This fragrant herb is best used fresh as it loses its flavors pretty quickly. I hope to make some delicious gravlax with it, maybe using the same method I used in making my citrus-marinated salmon.
Mottistone "Summer Crisp" Batavian Lettuce
This relatively uncommon lettuce is uniquely speckled with patches of red. Trevor from Siena Farms cautions against dressing these delicate leaves too heavily with strong acids or thick dressings.
Broccoli Rabe
Broccoli Rabe
Also known as rapini or broccoli rape, this relative of broccoli has a much more pungent and slightly bitter flavor. It pairs wonderfully with sausage for a fantastic Italian pasta dish.
Romaine Lettuce
Romaine Lettuce
You see this at every supermarket, but I have to say this is the largest Romaine lettuce head I have ever seen in my entire life. Keep in mind I was sharing this, so I had already removed half the leaves of this giant for my box-share buddy.

Though most people associate Romaine lettuce with salads (most notably Caesar), I personally love stir frying it with garlic,a little bit of salt, and a splash of soy sauce. It's a great way to use up such a large head of lettuce (since vegetables shrink significantly when you stir-fry them), and it tastes light and refreshing.
Mixed Greens
Salad Mix: Mini Green Oak Leaf Lettuce, Arugula, and Peppercress.
I've never had peppercress, but Trevor says it's tangy and peppery. I can't wait to try making some salad with this delicate bunch of leaves.

Next Week: Mini Top Chef Masters Series
As Top Chef Masters is coming to a close, I thought I would do a mini-series based on the show. Some of you may be aware of this, but Cambridge was fortunate enough to send TWO chefs to compete in this season's show. Ana Sortum from Oleana (wife of Farmer Chris from Siena Farms), and Jody Adams of Rialto, who made it pretty far before being eliminated because of her undercooked goat.

Bryan and I visited both of their flagship restaurants in Cambridge pretty recently. Next week, you'll get a detailed look into the meals that we enjoyed at each of these two very different yet excellent restaurants.
Oleana Ana Sortum
Ana happened to be in the kitchen the night we dined there. Bryan caught a photo of her inspecting the dishes before going out.
No sighting of Jody, but I did think it was cute how all the waitstaff were dressed in that same white top and orange apron that Jody wears on the show. It felt like dozens of Jodys were roaming around the restaurant serving us.

Stay tuned next week for detailed descriptions and many photos of food from both of these excellent restaurants.

Until then, have a fabulous weekend!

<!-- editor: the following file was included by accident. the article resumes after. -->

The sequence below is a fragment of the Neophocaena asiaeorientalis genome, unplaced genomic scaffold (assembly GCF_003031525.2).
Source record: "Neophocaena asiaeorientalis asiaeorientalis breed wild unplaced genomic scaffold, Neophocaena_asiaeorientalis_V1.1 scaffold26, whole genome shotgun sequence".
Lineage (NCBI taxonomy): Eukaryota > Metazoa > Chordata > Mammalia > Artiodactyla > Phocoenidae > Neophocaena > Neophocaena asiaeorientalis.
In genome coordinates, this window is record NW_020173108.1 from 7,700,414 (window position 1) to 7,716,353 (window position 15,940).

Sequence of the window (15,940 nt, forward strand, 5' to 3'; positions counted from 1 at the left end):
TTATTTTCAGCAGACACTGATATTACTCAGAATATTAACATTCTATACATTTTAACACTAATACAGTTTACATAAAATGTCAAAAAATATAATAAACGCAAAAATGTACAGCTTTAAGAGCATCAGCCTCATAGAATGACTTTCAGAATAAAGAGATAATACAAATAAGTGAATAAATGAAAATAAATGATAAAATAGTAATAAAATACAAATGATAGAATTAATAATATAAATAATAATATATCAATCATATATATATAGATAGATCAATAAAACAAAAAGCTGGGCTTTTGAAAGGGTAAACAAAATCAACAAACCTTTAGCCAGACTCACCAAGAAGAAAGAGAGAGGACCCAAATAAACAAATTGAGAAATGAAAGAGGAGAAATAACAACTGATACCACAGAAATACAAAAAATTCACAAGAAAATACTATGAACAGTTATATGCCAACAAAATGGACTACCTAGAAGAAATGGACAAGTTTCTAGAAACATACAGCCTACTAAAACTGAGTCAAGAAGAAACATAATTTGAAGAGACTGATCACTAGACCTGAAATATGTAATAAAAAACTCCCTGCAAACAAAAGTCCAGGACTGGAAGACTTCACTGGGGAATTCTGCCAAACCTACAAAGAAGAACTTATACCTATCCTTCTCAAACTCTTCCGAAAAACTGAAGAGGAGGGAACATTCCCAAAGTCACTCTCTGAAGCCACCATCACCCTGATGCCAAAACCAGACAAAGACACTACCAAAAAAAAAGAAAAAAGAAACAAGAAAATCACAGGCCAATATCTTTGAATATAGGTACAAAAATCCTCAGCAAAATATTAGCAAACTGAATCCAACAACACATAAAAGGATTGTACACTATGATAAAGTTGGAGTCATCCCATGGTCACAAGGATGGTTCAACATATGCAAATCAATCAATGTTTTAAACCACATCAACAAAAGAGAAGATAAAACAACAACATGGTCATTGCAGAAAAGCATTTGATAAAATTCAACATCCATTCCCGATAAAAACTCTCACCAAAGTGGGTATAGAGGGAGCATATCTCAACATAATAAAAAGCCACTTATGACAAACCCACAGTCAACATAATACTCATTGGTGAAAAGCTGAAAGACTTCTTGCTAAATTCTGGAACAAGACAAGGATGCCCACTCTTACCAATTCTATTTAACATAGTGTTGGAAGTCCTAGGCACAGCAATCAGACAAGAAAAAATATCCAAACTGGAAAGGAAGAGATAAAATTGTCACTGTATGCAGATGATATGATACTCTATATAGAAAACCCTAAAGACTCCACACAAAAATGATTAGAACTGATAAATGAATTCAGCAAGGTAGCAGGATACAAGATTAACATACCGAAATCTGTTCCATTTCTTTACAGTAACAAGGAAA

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Sous-vide Steak

>>  Thursday, June 03, 2010

Sous vide Steak
One of my most popular posts of all times is my tutorial on how to make perfect steaks in a tiny apartment by first cooking the steak at low heat in the oven and then briefly pan searing it. I have used this "oven to pan" method countless times, and it was my favorite way of making perfect steaks at home.

Until now.

Last week I figured out a way to use my Magic Cooker (which, frankly, had been basically collecting dust up to this point) to make sous-vide salmon. I was so thrilled with the results that I knew I had to try it with steak.

As you can see from the above picture, the steak turned out beautifully. And honestly, using this method, you spend even less time searing it, which means even less smoke - perfect for a tiny kitchen in a tiny condo.

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El Potro

>>  Wednesday, June 02, 2010

El Potro (5 of 5)
I love cheap ethnic hole-in-the-walls that are hidden finds. When I started reading about El Potro online, I became excited at the prospect that this just might be another one of those gems. Though El Potro calls itself a Mexican Grill (most likely in order to attract enough business), it's actually arguably a Salvadoran/Colombian restaurant at its roots. Maybe all around "Latin" or "South American" cuisine would be a more accurate description of this place.

Bryan always likes to ask the server for recommendations whenever we visit a place for the first time.

"What's your favorite dish? What do you like on the menu?"

In this case, I think the server was the teenage son of the family. He was quite cordial and very kind. Of course, he said he liked "everything" on the menu, but in the end he recommended Plato Montañero ($11.95), which is a traditional Colombian dish complete with plantains, fried pork belly, a skirt steak, and a fried egg on top. It sounded interesting, and definitely different from the typical Mexican food we'd tried, so we went for that. We also ordered up a storm, since we had purchased one of those restaurant.com coupons where we had to spend $35 in order to receive our $25 discount. Not an easy task when most menu items hover around $10!